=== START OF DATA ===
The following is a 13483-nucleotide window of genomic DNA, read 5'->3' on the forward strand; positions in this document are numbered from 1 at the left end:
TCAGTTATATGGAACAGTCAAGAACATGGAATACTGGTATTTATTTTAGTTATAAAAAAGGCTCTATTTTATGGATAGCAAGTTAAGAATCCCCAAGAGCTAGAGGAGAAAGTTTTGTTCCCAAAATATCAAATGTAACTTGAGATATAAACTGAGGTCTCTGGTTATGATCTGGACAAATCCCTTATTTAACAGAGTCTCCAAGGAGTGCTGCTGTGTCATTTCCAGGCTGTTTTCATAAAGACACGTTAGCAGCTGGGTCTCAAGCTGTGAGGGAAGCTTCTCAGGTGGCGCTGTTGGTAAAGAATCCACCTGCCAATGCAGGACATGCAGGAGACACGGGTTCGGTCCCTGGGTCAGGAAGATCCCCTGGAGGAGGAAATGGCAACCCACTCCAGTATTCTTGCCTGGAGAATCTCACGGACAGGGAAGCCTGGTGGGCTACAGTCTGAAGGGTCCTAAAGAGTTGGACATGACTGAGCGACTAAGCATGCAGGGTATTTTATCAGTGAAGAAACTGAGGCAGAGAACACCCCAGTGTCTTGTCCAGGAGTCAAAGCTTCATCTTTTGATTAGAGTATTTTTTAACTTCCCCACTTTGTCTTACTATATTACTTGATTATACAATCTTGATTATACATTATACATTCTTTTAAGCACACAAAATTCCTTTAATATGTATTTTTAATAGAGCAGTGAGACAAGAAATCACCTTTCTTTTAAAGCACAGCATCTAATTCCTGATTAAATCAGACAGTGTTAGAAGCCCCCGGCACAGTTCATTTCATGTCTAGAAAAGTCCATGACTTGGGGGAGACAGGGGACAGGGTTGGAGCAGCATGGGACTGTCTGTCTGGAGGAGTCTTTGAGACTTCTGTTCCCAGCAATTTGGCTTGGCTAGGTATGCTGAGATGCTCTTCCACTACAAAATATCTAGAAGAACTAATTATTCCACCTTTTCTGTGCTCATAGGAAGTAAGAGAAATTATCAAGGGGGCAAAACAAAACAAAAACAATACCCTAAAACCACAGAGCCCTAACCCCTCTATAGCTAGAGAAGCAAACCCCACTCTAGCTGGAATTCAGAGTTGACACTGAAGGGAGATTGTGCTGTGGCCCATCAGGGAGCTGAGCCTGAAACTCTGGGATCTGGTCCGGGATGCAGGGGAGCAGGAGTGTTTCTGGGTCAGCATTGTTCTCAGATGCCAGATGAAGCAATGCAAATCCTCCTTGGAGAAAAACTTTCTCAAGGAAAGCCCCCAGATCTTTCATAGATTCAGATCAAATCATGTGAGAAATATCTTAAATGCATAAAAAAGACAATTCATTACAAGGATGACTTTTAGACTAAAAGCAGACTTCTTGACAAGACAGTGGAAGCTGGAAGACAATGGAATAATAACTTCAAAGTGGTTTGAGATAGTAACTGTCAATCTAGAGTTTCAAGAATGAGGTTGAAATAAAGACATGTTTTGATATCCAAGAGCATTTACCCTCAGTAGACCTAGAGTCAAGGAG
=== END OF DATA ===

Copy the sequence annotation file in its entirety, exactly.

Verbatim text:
The following is a 13483-nucleotide window of genomic DNA, read 5'->3' on the forward strand; positions in this document are numbered from 1 at the left end:
TCAGTTATATGGAACAGTCAAGAACATGGAATACTGGTATTTATTTTAGTTATAAAAAAGGCTCTATTTTATGGATAGCAAGTTAAGAATCCCCAAGAGCTAGAGGAGAAAGTTTTGTTCCCAAAATATCAAATGTAACTTGAGATATAAACTGAGGTCTCTGGTTATGATCTGGACAAATCCCTTATTTAACAGAGTCTCCAAGGAGTGCTGCTGTGTCATTTCCAGGCTGTTTTCATAAAGACACGTTAGCAGCTGGGTCTCAAGCTGTGAGGGAAGCTTCTCAGGTGGCGCTGTTGGTAAAGAATCCACCTGCCAATGCAGGACATGCAGGAGACACGGGTTCGGTCCCTGGGTCAGGAAGATCCCCTGGAGGAGGAAATGGCAACCCACTCCAGTATTCTTGCCTGGAGAATCTCACGGACAGGGAAGCCTGGTGGGCTACAGTCTGAAGGGTCCTAAAGAGTTGGACATGACTGAGCGACTAAGCATGCAGGGTATTTTATCAGTGAAGAAACTGAGGCAGAGAACACCCCAGTGTCTTGTCCAGGAGTCAAAGCTTCATCTTTTGATTAGAGTATTTTTTAACTTCCCCACTTTGTCTTACTATATTACTTGATTATACAATCTTGATTATACATTATACATTCTTTTAAGCACACAAAATTCCTTTAATATGTATTTTTAATAGAGCAGTGAGACAAGAAATCACCTTTCTTTTAAAGCACAGCATCTAATTCCTGATTAAATCAGACAGTGTTAGAAGCCCCCGGCACAGTTCATTTCATGTCTAGAAAAGTCCATGACTTGGGGGAGACAGGGGACAGGGTTGGAGCAGCATGGGACTGTCTGTCTGGAGGAGTCTTTGAGACTTCTGTTCCCAGCAATTTGGCTTGGCTAGGTATGCTGAGATGCTCTTCCACTACAAAATATCTAGAAGAACTAATTATTCCACCTTTTCTGTGCTCATAGGAAGTAAGAGAAATTATCAAGGGGGCAAAACAAAACAAAAACAATACCCTAAAACCACAGAGCCCTAACCCCTCTATAGCTAGAGAAGCAAACCCCACTCTAGCTGGAATTCAGAGTTGACACTGAAGGGAGATTGTGCTGTGGCCCATCAGGGAGCTGAGCCTGAAACTCTGGGATCTGGTCCGGGATGCAGGGGAGCAGGAGTGTTTCTGGGTCAGCATTGTTCTCAGATGCCAGATGAAGCAATGCAAATCCTCCTTGGAGAAAAACTTTCTCAAGGAAAGCCCCCAGATCTTTCATAGATTCAGATCAAATCATGTGAGAAATATCTTAAATGCATAAAAAAGACAATTCATTACAAGGATGACTTTTAGACTAAAAGCAGACTTCTTGACAAGACAGTGGAAGCTGGAAGACAATGGAATAATAACTTCAAAGTGGTTTGAGATAGTAACTGTCAATCTAGAGTTTCAAGAATGAGGTTGAAATAAAGACATGTTTTGATATCCAAGAGCATTTACCCTCAGTAGACCTAGAGTCAAGGAG